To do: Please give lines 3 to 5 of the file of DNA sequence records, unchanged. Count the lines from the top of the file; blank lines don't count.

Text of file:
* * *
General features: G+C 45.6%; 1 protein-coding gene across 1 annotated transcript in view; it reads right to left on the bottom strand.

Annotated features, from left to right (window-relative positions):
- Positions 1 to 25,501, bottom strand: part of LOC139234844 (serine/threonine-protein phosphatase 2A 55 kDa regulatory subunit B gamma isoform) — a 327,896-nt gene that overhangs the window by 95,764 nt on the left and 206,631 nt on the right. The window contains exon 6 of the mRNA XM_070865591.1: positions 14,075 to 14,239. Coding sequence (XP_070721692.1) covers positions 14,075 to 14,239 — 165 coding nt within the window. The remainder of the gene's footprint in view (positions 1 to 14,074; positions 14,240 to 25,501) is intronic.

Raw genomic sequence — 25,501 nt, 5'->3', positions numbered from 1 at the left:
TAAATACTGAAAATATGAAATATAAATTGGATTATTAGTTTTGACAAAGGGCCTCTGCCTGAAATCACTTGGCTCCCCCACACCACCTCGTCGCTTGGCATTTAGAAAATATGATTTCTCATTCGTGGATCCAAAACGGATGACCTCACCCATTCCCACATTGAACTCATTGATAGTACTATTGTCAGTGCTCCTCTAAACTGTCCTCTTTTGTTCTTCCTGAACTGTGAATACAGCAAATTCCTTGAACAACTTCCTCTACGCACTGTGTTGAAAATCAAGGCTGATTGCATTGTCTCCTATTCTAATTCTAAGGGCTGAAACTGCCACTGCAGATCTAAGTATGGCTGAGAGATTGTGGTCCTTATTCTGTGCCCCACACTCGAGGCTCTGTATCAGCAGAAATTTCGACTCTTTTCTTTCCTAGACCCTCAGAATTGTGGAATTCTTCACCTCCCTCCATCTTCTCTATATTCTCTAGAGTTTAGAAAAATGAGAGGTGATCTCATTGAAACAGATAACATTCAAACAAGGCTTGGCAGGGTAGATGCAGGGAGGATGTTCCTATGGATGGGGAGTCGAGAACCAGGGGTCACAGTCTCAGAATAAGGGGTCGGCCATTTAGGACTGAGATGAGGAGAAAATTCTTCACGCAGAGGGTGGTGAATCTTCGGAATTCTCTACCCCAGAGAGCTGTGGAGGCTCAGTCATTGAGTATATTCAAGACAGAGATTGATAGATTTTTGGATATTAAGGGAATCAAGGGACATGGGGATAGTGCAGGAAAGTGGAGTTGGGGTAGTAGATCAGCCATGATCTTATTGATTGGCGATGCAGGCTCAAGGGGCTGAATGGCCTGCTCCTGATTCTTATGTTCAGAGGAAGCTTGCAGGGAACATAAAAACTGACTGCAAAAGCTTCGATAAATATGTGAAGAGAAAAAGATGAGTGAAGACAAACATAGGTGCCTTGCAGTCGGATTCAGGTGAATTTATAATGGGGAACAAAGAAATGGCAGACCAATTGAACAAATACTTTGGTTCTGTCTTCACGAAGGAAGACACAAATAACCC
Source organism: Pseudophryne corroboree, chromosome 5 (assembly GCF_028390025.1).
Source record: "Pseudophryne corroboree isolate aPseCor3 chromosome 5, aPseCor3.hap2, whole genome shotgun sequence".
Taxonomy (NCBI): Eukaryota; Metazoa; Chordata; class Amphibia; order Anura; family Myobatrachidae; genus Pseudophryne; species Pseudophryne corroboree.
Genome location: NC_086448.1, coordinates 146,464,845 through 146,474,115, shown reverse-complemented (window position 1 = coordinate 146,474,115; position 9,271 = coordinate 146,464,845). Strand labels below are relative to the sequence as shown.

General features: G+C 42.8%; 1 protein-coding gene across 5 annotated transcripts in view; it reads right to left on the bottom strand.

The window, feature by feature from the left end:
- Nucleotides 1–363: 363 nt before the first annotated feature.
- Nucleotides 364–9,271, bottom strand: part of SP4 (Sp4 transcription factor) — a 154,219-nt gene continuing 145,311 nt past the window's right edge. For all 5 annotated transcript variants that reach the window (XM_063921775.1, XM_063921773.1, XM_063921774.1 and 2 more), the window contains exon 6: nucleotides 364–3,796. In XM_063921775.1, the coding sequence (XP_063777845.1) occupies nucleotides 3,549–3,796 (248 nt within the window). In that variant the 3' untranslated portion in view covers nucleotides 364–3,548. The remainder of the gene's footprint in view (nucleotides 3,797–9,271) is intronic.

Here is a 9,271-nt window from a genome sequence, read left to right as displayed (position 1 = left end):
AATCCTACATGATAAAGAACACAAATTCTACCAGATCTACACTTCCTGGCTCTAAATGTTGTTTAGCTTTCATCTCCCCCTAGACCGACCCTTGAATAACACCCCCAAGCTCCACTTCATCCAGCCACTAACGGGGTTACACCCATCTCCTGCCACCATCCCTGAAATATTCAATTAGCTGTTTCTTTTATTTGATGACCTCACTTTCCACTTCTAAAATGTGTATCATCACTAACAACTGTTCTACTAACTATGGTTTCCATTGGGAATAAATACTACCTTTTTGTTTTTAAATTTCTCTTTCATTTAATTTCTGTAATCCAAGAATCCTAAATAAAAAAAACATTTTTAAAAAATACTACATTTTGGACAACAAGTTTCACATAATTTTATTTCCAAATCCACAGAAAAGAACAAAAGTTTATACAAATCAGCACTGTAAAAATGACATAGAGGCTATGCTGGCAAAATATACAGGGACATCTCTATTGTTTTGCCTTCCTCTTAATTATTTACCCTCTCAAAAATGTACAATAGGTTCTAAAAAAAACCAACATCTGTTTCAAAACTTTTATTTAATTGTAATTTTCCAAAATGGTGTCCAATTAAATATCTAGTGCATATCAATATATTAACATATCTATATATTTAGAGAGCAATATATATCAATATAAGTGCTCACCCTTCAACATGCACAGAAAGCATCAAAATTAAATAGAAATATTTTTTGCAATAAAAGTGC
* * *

- Positions 1 to 25,501, bottom strand: part of LOC139234844 (serine/threonine-protein phosphatase 2A 55 kDa regulatory subunit B gamma isoform) — a 327,896-nt gene that overhangs the window by 95,764 nt on the left and 206,631 nt on the right. The window contains exon 6 of the mRNA XM_070865591.1: positions 14,075 to 14,239. Coding sequence (XP_070721692.1) covers positions 14,075 to 14,239 — 165 coding nt within the window. The remainder of the gene's footprint in view (positions 1 to 14,074; positions 14,240 to 25,501) is intronic.

Raw genomic sequence — 25,501 nt, 5'->3', positions numbered from 1 at the left:
TAAATACTGAAAATATGAAATATAAATTGGATTATTAGTTTTGACAAAGGGCCTCTGCCTGAAATCACTTGGCTCCCCCACACCACCTCGTCGCTTGGCATTTAGAAAATATGATTTCTCATTCGTGGATCCAAAACGGATGACCTCACCCATTCCCACATTGAACTCATTGATAGTACTATTGTCAGTGCTCCTCTAAACTGTCCTCTTTTGTTCTTCCTGAACTGTGAATACAGCAAATTCCTTGAACAACTTCCTCTACGCACTGTGTTGAAAATCAAGGCTGATTGCATTGTCTCCTATTCTAATTCTAAGGGCTGAAACTGCCACTGCAGATCTAAGTATGGCTGAGAGATTGTGGTCCTTATTCTGTGCCCCACACTCGAGGCTCTGTATCAGCAGAAATTTCGACTCTTTTCTTTCCTAGACCCTCAGAATTGTGGAATTCTTCACCTCCCTCCATCTTCTCTATATTCTCTAGAGTTTAGAAAAATGAGAGGTGATCTCATTGAAACAGATAACATTCAAACAAGGCTTGGCAGGGTAGATGCAGGGAGGATGTTCCTATGGATGGGGAGTCGAGAACCAGGGGTCACAGTCTCAGAATAAGGGGTCGGCCATTTAGGACTGAGATGAGGAGAAAATTCTTCACGCAGAGGGTGGTGAATCTTCGGAATTCTCTACCCCAGAGAGCTGTGGAGGCTCAGTCATTGAGTATATTCAAGACAGAGATTGATAGATTTTTGGATATTAAGGGAATCAAGGGACATGGGGATAGTGCAGGAAAGTGGAGTTGGGGTAGTAGATCAGCCATGATCTTATTGATTGGCGATGCAGGCTCAAGGGGCTGAATGGCCTGCTCCTGATTCTTATGTTCAGAGGAAGCTTGCAGGGAACATAAAAACTGACTGCAAAAGCTTCGATAAATATGTGAAGAGAAAAAGATGAGTGAAGACAAACATAGGTGCCTTGCAGTCGGATTCAGGTGAATTTATAATGGGGAACAAAGAAATGGCAGACCAATTGAACAAATACTTTGGTTCTGTCTTCACGAAGGAAGACACAAATAACCC